Format

Send to

Choose Destination
Child Dev. 2017 Jan;88(1):103-113. doi: 10.1111/cdev.12565. Epub 2016 May 25.

Face Detection and the Development of Own-Species Bias in Infant Macaques.

Author information

1
University of Miami.
2
James Madison University.
3
Université Grenoble Alpes.
4
National Institutes of Health.
5
Università di Parma.

Abstract

In visually complex environments, numerous items compete for attention. Infants may exhibit attentional efficiency-privileged detection, attention capture, and holding-for face-like stimuli. However, it remains unknown when these biases develop and what role, if any, experience plays in this emerging skill. Here, nursery-reared infant macaques' (Macaca mulatta; n = 10) attention to faces in 10-item arrays of nonfaces was measured using eye tracking. With limited face experience, 3-week-old monkeys were more likely to detect faces and looked longer at faces compared to nonfaces, suggesting a robust face detection system. By 3 months, after peer exposure, infants looked faster to conspecific faces but not heterospecific faces, suggesting an own-species bias in face attention capture, consistent with perceptual attunement.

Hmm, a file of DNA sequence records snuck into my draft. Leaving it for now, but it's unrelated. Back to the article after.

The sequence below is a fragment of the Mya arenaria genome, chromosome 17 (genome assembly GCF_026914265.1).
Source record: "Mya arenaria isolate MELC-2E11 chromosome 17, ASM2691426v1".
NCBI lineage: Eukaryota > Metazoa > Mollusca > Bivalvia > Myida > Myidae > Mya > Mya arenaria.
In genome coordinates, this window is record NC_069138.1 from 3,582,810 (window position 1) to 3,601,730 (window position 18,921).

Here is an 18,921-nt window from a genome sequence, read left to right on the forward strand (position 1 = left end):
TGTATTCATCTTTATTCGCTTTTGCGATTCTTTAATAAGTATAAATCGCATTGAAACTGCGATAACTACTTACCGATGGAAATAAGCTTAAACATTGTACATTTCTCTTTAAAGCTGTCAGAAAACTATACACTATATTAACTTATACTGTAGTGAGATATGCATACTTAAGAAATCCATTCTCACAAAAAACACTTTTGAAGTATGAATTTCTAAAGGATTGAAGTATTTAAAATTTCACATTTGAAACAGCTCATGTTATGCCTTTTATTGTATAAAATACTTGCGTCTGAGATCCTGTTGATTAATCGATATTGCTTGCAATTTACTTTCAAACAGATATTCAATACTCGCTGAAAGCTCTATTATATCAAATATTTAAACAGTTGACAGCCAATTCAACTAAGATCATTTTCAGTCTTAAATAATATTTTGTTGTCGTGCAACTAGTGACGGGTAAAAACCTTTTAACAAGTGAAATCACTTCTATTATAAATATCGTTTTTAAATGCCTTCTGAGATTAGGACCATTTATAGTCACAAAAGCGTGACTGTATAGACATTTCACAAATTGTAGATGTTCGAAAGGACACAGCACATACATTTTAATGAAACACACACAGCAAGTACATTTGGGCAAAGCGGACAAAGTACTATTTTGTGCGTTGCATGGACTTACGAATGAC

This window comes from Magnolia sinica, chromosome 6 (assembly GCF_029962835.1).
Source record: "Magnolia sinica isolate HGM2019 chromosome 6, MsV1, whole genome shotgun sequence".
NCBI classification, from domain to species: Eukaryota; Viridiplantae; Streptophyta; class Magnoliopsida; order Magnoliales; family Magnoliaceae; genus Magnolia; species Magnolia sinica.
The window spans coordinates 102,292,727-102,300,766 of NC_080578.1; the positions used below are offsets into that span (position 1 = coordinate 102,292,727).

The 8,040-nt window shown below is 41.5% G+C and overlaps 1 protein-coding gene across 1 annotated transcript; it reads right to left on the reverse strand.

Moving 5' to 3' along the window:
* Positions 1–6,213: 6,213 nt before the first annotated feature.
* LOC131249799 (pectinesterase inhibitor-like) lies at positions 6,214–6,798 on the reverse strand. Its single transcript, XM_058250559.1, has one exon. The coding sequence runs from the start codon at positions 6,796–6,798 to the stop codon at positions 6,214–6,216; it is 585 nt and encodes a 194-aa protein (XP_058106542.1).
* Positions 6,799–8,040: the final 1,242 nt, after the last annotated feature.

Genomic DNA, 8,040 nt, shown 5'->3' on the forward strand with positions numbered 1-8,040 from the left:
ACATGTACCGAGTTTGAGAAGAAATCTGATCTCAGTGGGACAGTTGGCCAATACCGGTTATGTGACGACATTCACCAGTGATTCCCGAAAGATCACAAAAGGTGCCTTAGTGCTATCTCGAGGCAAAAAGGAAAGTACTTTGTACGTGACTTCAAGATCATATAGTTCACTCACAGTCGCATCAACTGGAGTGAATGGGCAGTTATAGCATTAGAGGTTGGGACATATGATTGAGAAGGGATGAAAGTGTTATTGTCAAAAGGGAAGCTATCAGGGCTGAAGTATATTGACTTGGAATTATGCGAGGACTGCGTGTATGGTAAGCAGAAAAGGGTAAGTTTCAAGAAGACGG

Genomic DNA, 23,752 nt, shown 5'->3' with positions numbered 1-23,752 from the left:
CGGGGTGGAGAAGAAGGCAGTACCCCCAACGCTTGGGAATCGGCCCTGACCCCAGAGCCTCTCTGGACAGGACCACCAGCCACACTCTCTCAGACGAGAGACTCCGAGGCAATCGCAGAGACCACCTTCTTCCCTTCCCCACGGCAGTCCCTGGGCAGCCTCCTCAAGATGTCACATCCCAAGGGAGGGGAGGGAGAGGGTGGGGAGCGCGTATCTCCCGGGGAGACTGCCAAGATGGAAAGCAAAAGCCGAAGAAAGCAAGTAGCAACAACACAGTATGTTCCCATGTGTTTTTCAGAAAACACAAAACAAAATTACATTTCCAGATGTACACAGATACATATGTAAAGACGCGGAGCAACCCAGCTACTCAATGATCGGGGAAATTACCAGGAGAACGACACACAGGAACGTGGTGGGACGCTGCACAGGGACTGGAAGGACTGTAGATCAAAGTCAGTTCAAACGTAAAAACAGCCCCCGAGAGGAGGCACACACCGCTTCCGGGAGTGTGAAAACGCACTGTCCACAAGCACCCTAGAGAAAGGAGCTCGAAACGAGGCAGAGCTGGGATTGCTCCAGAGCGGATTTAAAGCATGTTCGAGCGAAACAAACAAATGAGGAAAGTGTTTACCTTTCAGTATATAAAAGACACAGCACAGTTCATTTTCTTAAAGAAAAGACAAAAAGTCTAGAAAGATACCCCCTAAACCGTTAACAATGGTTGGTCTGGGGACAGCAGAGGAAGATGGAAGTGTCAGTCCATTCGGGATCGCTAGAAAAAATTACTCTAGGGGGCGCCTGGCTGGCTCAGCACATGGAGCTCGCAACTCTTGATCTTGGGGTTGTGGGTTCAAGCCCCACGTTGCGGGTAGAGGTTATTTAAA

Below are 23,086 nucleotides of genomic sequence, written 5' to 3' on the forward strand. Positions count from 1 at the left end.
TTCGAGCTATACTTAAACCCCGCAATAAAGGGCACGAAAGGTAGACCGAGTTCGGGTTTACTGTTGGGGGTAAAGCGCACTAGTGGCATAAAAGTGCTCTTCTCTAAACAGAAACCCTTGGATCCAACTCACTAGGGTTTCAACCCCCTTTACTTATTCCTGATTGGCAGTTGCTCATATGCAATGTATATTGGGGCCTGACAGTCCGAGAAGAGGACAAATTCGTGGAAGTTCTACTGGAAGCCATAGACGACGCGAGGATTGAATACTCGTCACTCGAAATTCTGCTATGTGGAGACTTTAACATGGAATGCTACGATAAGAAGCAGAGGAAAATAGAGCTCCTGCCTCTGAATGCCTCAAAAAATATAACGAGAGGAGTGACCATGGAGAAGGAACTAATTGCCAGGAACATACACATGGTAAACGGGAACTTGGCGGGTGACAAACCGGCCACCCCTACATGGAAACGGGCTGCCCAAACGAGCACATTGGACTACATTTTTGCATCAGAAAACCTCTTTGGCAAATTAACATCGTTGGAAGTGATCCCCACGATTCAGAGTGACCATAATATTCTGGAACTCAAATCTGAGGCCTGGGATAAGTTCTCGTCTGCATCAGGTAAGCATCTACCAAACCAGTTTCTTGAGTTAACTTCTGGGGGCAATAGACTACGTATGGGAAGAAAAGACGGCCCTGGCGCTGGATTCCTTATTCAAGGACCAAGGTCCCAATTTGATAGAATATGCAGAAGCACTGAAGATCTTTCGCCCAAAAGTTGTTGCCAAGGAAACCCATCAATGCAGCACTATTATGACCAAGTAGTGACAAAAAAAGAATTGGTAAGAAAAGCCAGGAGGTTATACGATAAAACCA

PMID:
27223687
PMCID:
PMC5123966
DOI:
10.1111/cdev.12565
[Indexed for MEDLINE]
Free PMC Article

Supplemental Content

Full text links

Icon for Wiley Icon for PubMed Central
Loading ...
Support Center